We are a new set of eyes offering solutions you may not have considered.
We are always happy to provide a scope and an estimate so you know where you stand.
Why work with us
Our of experience in dealing with commercial contracts will advance your position.
- We offer you a strategy – review early on can save false hopes;
- If you have received a claim we can manage the process;
- We will always look for an easy solution before launching in.
To guide you on the issues likely to arise we have summarised
Our approach is to limit damage. This entails considering your circumstances, examining options, and then developing a strategy. Focused means picking out the key points that will achieve success. The areas to distil include:
- Establishing the facts that count and dismissing irrelevancies.
- Analysis of the choices.
- Obligation to mitigate the loss.
- Recovering damages.
- Opportunities for settlement out of court with a view to preserving your legal costs.
Establishing the facts
If there has been a contract termination or breach of contract, the first practical steps we will establish are:-
- If there is a written commercial contract what does it say?
- Is your contract a business to business arrangement or business to consumer? If the latter, whatever the contract may stipulate, it may well be overruled by statute or have terms implied into it.
- We check for evidence of any alterations to the written terms in subsequent emails, correspondence or otherwise. Everyone should be as clear as possible as to the latest agreed terms.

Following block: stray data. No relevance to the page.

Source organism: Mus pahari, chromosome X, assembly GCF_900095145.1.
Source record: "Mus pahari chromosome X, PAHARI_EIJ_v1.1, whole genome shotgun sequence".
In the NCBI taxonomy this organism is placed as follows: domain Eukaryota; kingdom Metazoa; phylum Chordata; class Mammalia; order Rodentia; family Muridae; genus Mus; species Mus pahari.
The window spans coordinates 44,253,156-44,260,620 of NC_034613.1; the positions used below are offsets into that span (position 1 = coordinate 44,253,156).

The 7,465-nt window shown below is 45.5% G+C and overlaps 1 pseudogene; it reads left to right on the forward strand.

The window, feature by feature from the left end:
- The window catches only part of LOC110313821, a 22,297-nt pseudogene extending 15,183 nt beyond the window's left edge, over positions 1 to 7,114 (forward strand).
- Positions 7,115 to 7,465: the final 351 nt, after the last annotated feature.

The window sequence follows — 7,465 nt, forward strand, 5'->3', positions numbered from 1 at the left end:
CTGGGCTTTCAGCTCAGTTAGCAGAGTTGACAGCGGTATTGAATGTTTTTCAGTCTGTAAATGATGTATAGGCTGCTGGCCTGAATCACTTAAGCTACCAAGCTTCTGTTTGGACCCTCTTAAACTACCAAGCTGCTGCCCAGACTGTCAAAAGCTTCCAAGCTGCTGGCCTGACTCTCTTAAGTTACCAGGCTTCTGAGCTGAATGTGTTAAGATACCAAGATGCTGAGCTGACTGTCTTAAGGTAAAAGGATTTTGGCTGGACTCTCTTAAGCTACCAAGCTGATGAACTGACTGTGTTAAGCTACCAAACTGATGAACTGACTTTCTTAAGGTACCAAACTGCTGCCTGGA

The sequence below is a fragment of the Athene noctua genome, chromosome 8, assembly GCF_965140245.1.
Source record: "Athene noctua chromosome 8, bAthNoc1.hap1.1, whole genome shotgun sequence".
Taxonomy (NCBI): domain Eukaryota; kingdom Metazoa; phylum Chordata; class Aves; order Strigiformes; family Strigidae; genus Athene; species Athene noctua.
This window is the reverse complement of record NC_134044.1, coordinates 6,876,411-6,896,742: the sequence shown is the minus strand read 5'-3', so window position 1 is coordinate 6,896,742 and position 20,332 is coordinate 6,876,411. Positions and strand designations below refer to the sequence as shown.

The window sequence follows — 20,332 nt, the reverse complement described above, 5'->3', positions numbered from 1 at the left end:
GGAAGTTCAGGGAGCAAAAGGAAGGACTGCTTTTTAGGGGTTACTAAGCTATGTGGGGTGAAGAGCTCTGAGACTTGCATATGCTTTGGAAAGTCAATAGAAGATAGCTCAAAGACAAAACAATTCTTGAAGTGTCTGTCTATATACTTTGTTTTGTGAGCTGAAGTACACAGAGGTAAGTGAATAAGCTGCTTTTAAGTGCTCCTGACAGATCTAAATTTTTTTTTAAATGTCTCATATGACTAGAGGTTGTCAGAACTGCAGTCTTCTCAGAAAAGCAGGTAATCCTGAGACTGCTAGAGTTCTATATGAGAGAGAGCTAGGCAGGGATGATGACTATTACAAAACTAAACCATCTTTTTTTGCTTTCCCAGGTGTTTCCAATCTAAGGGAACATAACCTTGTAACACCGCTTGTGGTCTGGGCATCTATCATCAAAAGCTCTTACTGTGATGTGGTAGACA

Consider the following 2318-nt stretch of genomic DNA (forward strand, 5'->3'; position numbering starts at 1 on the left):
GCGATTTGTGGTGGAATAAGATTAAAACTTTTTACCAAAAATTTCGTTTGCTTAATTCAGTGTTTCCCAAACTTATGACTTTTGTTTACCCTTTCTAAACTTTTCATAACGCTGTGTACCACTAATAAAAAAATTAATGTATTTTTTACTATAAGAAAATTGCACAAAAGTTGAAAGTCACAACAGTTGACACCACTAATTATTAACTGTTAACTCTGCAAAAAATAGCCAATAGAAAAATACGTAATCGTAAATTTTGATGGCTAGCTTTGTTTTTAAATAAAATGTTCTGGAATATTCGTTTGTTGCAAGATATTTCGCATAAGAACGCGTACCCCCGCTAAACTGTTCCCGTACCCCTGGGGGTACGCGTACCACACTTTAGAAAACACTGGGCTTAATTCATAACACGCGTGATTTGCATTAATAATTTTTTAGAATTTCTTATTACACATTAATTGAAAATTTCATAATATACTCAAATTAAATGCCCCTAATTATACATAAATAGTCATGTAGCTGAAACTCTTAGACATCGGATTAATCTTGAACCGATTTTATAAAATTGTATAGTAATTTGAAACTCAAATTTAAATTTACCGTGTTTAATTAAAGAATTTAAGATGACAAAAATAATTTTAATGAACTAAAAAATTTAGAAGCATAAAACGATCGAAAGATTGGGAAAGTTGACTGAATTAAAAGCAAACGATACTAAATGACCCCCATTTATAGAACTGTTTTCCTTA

Variations to the business contract terms
It is not uncommon for businesses to vary the terms of a written contract. This is particularly the case for parties contracting over a period of time, e.g. licensor and licensee or agent and distributor. We can establish the position for you.
Waiver of breach in business contracts
If you take no action you may be considered to have waived the breach. On the other hand, don’t act too hastily as you may make a mistake that means you are in breach yourself.
Fundamental breach of contract
Different contract clauses have different implications – is the breach a fundamental breach? Does it go the very essence of the bargain? If not, your options and remedies may be different. If yes, then the remedies open to you are vast. We interpret and advise accordingly.
Usually not black and white
In our experience most breach of business contract cases are never black and white which is why a business dispute has arisen. We apply our objective judgement to provide an honest opinion on your chances of success.
Letters before action
Most businesses do not want to take the risk and costs of litigation. We help businesses in a number of ways work towards settlement of their business contract disputes. It may be necessary to proceed as if the case were heading for trial but run parallel without prejudice discussions. Showing the other side you are prepared to litigate can in itself accelerate settlement.